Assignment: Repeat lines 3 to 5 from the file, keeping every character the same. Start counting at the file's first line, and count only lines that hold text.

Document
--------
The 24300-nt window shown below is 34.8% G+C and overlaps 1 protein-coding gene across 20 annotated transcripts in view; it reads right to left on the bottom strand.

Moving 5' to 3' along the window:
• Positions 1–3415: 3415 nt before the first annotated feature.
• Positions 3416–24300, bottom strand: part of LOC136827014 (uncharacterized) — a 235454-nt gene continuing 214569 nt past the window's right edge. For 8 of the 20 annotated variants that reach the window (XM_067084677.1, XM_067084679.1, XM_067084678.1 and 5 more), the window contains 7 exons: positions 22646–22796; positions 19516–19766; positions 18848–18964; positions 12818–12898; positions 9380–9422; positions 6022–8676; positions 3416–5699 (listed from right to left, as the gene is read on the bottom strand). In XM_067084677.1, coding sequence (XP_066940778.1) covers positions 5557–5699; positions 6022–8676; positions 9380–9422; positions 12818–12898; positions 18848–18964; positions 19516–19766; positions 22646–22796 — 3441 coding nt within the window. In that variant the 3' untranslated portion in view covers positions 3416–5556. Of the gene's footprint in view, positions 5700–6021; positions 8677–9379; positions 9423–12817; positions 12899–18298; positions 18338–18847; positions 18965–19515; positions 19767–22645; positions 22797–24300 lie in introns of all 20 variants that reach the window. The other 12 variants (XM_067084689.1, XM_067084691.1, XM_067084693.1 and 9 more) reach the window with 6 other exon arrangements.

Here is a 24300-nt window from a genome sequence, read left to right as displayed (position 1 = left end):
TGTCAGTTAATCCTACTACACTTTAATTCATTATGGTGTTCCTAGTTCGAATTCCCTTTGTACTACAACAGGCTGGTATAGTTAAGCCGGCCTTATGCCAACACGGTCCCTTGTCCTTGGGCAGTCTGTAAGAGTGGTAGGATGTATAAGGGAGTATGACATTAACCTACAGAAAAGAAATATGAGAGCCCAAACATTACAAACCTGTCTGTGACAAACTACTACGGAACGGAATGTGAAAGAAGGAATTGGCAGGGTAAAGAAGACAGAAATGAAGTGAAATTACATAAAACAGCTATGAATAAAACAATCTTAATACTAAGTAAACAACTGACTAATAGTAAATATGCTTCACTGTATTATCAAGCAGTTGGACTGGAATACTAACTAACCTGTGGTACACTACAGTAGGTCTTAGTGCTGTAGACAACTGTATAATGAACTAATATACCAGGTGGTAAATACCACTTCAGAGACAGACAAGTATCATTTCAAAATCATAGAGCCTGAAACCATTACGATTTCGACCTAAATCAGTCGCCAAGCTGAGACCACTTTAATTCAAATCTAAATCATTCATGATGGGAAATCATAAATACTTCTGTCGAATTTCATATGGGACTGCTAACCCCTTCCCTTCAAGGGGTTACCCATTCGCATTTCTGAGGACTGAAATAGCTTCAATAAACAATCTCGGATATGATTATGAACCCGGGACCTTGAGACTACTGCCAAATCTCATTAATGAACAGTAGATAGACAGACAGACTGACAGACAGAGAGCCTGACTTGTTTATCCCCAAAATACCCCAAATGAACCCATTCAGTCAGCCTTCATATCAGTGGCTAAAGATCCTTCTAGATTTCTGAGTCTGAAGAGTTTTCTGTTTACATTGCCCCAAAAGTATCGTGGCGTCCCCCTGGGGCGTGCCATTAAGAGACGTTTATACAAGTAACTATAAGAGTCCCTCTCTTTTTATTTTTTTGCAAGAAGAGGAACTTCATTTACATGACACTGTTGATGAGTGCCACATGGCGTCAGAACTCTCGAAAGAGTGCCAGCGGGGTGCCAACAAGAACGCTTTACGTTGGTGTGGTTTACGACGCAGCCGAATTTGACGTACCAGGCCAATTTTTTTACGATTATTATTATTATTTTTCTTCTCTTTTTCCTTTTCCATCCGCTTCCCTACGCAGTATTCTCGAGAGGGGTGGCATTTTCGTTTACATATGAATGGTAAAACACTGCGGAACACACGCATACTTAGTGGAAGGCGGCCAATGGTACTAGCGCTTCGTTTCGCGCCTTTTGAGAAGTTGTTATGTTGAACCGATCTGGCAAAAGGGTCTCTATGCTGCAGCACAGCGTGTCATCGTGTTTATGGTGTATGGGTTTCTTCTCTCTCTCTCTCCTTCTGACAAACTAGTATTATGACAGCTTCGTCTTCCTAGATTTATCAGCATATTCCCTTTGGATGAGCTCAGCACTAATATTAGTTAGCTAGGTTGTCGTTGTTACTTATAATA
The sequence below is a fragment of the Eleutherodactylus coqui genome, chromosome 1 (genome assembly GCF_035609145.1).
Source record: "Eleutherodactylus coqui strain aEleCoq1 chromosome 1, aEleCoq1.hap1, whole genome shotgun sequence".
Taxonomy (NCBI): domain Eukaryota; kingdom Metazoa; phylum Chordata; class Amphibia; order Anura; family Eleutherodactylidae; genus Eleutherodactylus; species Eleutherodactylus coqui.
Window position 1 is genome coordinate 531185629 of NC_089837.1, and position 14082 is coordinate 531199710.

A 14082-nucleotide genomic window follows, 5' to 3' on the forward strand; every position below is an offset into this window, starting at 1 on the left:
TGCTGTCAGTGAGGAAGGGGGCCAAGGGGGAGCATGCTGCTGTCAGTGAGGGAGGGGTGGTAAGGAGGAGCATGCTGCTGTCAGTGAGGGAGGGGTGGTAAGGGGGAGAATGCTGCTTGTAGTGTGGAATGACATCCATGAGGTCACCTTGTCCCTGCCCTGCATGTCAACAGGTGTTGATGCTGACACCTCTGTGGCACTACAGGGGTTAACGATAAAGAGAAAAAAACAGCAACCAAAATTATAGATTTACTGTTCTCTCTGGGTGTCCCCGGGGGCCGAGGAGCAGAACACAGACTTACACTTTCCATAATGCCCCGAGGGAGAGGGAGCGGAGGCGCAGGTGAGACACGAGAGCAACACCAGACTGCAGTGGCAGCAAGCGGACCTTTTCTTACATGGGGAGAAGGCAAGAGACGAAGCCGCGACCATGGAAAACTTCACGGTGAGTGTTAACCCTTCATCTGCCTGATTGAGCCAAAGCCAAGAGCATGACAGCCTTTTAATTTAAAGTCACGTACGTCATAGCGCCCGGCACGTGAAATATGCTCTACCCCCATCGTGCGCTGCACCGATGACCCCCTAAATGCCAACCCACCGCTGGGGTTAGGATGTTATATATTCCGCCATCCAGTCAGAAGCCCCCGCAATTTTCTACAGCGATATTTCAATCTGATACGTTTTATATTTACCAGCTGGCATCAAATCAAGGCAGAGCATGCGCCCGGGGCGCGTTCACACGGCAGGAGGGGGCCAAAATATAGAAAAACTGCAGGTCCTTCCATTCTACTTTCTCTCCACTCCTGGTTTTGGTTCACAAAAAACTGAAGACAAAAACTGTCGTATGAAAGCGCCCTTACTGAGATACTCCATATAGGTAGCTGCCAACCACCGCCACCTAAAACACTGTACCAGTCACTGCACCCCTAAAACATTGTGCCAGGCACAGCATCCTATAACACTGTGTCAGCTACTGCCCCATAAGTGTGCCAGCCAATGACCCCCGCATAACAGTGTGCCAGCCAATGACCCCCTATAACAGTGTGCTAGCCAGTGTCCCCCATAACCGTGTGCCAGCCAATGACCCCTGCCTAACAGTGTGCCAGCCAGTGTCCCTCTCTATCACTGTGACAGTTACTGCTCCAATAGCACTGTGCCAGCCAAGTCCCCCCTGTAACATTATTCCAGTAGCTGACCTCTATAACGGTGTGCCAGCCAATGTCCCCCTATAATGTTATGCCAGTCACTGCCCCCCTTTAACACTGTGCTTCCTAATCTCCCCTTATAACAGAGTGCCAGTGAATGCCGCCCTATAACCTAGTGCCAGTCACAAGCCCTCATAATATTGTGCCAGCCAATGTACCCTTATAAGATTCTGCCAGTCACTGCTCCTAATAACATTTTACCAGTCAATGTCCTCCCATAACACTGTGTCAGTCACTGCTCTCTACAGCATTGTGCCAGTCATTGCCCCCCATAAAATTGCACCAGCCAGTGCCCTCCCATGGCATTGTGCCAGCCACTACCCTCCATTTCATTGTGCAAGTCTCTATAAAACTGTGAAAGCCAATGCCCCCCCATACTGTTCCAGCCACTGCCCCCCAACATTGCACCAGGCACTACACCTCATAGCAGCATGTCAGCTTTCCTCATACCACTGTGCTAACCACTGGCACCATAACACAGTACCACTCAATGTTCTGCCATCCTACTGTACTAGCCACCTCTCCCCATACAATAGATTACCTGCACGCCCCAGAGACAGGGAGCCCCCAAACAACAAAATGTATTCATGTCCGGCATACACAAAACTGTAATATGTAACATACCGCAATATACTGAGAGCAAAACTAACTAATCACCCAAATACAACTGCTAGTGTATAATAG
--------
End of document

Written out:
• Positions 1–3415: 3415 nt before the first annotated feature.
• Positions 3416–24300, bottom strand: part of LOC136827014 (uncharacterized) — a 235454-nt gene continuing 214569 nt past the window's right edge. For 8 of the 20 annotated variants that reach the window (XM_067084677.1, XM_067084679.1, XM_067084678.1 and 5 more), the window contains 7 exons: positions 22646–22796; positions 19516–19766; positions 18848–18964; positions 12818–12898; positions 9380–9422; positions 6022–8676; positions 3416–5699 (listed from right to left, as the gene is read on the bottom strand). In XM_067084677.1, coding sequence (XP_066940778.1) covers positions 5557–5699; positions 6022–8676; positions 9380–9422; positions 12818–12898; positions 18848–18964; positions 19516–19766; positions 22646–22796 — 3441 coding nt within the window. In that variant the 3' untranslated portion in view covers positions 3416–5556. Of the gene's footprint in view, positions 5700–6021; positions 8677–9379; positions 9423–12817; positions 12899–18298; positions 18338–18847; positions 18965–19515; positions 19767–22645; positions 22797–24300 lie in introns of all 20 variants that reach the window. The other 12 variants (XM_067084689.1, XM_067084691.1, XM_067084693.1 and 9 more) reach the window with 6 other exon arrangements.

Here is a 24300-nt window from a genome sequence, read left to right as displayed (position 1 = left end):